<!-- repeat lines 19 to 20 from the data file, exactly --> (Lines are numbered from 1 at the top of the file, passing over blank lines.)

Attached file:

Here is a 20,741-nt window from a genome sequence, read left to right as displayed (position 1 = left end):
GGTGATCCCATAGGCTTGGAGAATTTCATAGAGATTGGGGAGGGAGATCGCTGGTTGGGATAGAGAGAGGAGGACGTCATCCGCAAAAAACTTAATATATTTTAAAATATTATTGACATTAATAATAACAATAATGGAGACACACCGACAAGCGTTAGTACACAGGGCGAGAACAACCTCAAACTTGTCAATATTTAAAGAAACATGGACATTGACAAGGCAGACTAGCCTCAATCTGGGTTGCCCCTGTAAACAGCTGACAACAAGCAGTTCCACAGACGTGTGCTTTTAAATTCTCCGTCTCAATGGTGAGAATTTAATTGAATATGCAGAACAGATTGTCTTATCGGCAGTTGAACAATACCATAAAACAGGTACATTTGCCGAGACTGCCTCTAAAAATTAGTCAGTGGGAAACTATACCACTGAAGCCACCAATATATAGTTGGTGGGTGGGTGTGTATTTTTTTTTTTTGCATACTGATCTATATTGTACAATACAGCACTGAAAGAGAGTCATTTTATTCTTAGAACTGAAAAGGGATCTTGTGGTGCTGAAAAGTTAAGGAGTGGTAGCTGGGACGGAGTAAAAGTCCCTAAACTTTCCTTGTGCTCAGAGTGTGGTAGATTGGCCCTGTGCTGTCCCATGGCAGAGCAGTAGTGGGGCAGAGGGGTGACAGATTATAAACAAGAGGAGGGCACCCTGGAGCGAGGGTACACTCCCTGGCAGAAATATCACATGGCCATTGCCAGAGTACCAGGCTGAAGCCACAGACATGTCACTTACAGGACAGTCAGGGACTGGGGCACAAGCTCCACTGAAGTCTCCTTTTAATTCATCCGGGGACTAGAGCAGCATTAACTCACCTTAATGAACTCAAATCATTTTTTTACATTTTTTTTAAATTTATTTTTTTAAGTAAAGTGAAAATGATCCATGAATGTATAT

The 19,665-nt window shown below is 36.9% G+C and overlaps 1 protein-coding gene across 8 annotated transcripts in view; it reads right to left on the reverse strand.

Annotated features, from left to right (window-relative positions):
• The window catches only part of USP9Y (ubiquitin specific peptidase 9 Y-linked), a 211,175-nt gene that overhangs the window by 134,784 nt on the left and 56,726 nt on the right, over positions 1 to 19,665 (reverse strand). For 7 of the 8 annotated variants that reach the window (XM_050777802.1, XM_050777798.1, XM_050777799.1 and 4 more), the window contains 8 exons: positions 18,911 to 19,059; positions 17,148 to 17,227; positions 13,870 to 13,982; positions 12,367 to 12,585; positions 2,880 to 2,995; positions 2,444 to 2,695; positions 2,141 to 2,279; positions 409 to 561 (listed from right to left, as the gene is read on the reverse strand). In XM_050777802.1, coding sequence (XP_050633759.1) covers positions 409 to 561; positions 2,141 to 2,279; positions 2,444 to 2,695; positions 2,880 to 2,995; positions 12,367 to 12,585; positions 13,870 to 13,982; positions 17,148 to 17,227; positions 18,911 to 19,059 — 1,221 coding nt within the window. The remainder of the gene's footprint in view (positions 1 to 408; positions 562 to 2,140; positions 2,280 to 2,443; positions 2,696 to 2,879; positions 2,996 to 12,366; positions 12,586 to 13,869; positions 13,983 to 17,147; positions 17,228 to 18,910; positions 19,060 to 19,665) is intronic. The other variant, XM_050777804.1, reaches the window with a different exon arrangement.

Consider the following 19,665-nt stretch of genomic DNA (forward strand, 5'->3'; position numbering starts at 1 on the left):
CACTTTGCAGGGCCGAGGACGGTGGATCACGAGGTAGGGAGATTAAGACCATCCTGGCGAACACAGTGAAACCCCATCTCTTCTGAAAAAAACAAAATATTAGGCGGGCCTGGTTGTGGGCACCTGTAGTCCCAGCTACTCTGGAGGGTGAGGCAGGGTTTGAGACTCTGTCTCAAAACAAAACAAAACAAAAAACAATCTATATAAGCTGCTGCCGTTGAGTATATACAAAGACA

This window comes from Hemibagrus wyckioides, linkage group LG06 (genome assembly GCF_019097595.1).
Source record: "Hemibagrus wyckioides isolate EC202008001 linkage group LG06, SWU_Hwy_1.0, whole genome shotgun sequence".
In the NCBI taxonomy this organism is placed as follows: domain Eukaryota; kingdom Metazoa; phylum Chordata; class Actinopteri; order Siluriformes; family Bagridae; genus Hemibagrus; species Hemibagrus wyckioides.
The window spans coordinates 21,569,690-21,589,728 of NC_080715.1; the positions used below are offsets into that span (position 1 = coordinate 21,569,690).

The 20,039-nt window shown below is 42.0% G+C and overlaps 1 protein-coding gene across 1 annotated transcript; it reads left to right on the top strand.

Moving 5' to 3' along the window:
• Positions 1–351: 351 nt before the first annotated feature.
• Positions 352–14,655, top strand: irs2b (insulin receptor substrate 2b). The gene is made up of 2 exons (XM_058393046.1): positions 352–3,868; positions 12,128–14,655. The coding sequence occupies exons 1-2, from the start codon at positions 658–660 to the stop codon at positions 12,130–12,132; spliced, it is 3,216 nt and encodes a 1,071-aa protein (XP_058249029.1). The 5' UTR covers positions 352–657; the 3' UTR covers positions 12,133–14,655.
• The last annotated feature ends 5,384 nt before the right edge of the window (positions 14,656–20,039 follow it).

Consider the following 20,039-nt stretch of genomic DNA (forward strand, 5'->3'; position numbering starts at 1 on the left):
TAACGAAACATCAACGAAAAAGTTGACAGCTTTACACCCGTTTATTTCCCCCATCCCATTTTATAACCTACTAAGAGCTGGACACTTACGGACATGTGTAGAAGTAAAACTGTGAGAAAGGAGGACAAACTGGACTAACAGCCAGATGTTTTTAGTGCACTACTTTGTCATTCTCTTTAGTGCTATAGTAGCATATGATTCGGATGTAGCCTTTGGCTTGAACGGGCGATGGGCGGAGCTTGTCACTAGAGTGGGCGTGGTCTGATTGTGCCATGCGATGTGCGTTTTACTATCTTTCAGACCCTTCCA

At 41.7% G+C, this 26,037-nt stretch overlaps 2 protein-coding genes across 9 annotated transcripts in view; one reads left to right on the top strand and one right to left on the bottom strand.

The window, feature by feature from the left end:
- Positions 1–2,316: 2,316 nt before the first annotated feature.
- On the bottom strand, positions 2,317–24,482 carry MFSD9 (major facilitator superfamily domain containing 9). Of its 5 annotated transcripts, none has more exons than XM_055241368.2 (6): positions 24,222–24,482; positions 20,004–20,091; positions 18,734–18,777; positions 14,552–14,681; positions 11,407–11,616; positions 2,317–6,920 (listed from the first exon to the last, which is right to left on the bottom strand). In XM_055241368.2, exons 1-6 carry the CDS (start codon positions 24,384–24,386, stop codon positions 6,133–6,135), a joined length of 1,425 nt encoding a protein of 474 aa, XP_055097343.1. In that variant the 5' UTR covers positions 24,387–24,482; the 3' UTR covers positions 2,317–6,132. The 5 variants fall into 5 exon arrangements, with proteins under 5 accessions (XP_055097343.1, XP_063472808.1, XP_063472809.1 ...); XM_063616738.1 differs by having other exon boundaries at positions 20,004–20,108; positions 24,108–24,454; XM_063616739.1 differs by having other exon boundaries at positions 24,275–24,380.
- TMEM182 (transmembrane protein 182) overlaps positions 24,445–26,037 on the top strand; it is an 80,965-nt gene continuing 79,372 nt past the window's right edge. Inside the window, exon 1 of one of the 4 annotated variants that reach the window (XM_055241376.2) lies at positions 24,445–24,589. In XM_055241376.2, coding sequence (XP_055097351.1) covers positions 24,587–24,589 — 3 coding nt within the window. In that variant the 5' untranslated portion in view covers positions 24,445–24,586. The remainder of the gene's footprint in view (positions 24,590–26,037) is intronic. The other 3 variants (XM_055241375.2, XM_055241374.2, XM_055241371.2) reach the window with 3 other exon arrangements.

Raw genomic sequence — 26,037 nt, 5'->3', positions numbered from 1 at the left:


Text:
At 41.7% G+C, this 26,037-nt stretch overlaps 2 protein-coding genes across 9 annotated transcripts in view; one reads left to right on the top strand and one right to left on the bottom strand.

The window, feature by feature from the left end: